1911 Encyclopædia Britannica/Calas, Jean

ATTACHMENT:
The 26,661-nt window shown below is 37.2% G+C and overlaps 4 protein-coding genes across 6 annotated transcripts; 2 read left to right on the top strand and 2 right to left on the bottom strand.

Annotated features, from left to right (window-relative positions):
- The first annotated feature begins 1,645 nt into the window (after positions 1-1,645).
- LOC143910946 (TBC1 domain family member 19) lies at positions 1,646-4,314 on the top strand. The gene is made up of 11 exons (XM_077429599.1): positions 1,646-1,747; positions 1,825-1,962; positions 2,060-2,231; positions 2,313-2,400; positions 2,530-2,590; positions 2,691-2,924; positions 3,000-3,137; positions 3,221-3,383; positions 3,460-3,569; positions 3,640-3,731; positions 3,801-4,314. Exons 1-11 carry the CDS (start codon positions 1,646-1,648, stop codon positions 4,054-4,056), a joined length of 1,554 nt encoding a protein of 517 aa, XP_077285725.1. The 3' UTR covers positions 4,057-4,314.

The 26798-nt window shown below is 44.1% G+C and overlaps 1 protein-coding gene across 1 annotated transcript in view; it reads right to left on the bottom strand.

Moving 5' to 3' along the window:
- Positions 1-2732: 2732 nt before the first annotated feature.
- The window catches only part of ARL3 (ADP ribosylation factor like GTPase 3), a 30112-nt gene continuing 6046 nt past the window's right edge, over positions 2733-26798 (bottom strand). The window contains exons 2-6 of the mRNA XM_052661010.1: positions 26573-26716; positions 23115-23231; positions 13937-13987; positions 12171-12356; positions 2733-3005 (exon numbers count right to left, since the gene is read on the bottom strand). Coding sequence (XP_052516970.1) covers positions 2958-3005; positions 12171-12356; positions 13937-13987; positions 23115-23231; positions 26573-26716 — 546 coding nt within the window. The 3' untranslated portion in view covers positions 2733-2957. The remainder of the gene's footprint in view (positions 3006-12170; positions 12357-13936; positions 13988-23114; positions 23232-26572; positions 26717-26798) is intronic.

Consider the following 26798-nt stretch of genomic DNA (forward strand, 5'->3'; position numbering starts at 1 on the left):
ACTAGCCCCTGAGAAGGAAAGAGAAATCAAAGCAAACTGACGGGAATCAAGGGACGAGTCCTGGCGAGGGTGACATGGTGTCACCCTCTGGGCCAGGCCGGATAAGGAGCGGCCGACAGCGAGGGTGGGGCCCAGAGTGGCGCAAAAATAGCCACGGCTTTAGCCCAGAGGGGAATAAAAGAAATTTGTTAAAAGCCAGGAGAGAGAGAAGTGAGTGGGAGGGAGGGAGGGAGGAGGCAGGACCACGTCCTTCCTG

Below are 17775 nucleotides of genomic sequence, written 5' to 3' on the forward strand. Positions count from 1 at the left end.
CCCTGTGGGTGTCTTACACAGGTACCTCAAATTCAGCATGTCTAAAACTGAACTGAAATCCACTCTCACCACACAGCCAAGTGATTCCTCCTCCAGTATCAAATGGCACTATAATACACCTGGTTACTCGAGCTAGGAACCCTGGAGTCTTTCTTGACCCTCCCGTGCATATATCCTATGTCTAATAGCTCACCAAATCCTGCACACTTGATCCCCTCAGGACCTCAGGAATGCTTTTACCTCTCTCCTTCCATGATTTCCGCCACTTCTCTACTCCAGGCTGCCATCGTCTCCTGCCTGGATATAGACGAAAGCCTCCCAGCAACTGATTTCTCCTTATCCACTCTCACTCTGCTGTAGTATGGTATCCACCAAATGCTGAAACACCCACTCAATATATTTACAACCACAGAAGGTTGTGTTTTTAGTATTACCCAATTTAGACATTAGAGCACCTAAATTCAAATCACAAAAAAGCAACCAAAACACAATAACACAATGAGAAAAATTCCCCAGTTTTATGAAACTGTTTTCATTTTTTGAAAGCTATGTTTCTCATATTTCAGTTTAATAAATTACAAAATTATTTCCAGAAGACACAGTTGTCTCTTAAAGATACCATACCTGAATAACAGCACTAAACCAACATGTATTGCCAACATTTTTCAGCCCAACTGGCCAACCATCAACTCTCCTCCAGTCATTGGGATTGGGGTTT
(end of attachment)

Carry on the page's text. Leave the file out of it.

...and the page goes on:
CALAS, JEAN (1698–1762), a Protestant merchant at Toulouse, whose legal murder is a celebrated case in French history. His wife was an Englishwoman of French extraction. They had three sons and three daughters. His son Louis had embraced the Roman Catholic faith through the persuasions of a female domestic who had lived thirty years in the family. In October 1761 another son, Antoine, hanged himself in his father’s warehouse. The crowd, which collected on so shocking a discovery, took up the idea that he had been strangled by the family to prevent him from changing his religion, and that this was a common practice among Protestants. The officers of justice adopted the popular tale, and were supplied by the mob with what they accepted as conclusive evidence of the fact. The fraternity of White Penitents buried the body with great ceremony, and performed a solemn service for the deceased as a martyr; the Franciscans followed their example; and these formalities led to the popular belief in the guilt of the unhappy family. Being all condemned to the rack in order to extort confession, they appealed to the parlement; but this body, being as weak as the subordinate magistrates, sentenced the father to the torture, ordinary and extraordinary, to be broken alive upon the wheel, and then to be burnt to ashes; which decree was carried into execution on the 9th of March 1762. Pierre Calas, the surviving son, was banished for life; the rest were acquitted. The distracted widow, however, found some friends, and among them Voltaire, who laid her case before the council of state at Versailles. For three years he worked indefatigably to procure justice, and made the Calas case famous throughout Europe (see VOLTAIRE). Finally the king and council unanimously agreed to annul the proceeding of the parlement of Toulouse; Calas was declared to have been innocent, and every imputation of guilt was removed from the family.